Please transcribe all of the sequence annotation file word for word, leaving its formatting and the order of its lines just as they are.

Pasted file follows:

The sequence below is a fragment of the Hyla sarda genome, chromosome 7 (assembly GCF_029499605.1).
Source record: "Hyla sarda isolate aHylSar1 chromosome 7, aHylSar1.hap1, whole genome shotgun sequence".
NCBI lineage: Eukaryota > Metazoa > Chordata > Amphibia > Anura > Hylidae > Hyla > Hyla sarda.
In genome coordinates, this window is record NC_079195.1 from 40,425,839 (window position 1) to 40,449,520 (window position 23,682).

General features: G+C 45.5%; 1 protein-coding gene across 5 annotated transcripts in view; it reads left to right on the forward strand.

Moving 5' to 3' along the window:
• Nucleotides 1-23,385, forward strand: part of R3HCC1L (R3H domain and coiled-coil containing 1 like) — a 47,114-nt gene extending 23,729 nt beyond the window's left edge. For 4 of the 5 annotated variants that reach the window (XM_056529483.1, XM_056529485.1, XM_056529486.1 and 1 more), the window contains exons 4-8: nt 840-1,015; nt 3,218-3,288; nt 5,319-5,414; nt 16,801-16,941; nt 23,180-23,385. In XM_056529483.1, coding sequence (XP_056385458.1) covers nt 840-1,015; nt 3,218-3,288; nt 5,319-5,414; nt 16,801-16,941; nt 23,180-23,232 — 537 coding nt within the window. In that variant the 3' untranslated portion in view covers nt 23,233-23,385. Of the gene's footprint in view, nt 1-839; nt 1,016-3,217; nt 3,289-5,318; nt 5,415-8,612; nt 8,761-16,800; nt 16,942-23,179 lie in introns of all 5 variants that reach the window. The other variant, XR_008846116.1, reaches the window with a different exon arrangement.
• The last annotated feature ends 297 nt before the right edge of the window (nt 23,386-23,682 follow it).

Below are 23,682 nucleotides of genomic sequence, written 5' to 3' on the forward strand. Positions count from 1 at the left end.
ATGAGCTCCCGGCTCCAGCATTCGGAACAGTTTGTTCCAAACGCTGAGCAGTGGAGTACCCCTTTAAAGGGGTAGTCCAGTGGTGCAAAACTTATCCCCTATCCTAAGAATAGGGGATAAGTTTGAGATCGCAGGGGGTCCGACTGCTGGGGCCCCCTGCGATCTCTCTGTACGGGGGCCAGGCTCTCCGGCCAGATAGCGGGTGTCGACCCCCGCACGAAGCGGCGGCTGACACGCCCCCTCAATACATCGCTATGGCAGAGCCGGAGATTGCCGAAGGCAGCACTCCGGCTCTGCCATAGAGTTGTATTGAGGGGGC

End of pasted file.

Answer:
The sequence below is a fragment of the Hyla sarda genome, chromosome 7 (assembly GCF_029499605.1).
Source record: "Hyla sarda isolate aHylSar1 chromosome 7, aHylSar1.hap1, whole genome shotgun sequence".
NCBI lineage: Eukaryota > Metazoa > Chordata > Amphibia > Anura > Hylidae > Hyla > Hyla sarda.
In genome coordinates, this window is record NC_079195.1 from 40,425,839 (window position 1) to 40,449,520 (window position 23,682).

General features: G+C 45.5%; 1 protein-coding gene across 5 annotated transcripts in view; it reads left to right on the forward strand.

Moving 5' to 3' along the window:
• Nucleotides 1-23,385, forward strand: part of R3HCC1L (R3H domain and coiled-coil containing 1 like) — a 47,114-nt gene extending 23,729 nt beyond the window's left edge. For 4 of the 5 annotated variants that reach the window (XM_056529483.1, XM_056529485.1, XM_056529486.1 and 1 more), the window contains exons 4-8: nt 840-1,015; nt 3,218-3,288; nt 5,319-5,414; nt 16,801-16,941; nt 23,180-23,385. In XM_056529483.1, coding sequence (XP_056385458.1) covers nt 840-1,015; nt 3,218-3,288; nt 5,319-5,414; nt 16,801-16,941; nt 23,180-23,232 — 537 coding nt within the window. In that variant the 3' untranslated portion in view covers nt 23,233-23,385. Of the gene's footprint in view, nt 1-839; nt 1,016-3,217; nt 3,289-5,318; nt 5,415-8,612; nt 8,761-16,800; nt 16,942-23,179 lie in introns of all 5 variants that reach the window. The other variant, XR_008846116.1, reaches the window with a different exon arrangement.
• The last annotated feature ends 297 nt before the right edge of the window (nt 23,386-23,682 follow it).

Below are 23,682 nucleotides of genomic sequence, written 5' to 3' on the forward strand. Positions count from 1 at the left end.
ATGAGCTCCCGGCTCCAGCATTCGGAACAGTTTGTTCCAAACGCTGAGCAGTGGAGTACCCCTTTAAAGGGGTAGTCCAGTGGTGCAAAACTTATCCCCTATCCTAAGAATAGGGGATAAGTTTGAGATCGCAGGGGGTCCGACTGCTGGGGCCCCCTGCGATCTCTCTGTACGGGGGCCAGGCTCTCCGGCCAGATAGCGGGTGTCGACCCCCGCACGAAGCGGCGGCTGACACGCCCCCTCAATACATCGCTATGGCAGAGCCGGAGATTGCCGAAGGCAGCACTCCGGCTCTGCCATAGAGTTGTATTGAGGGGGC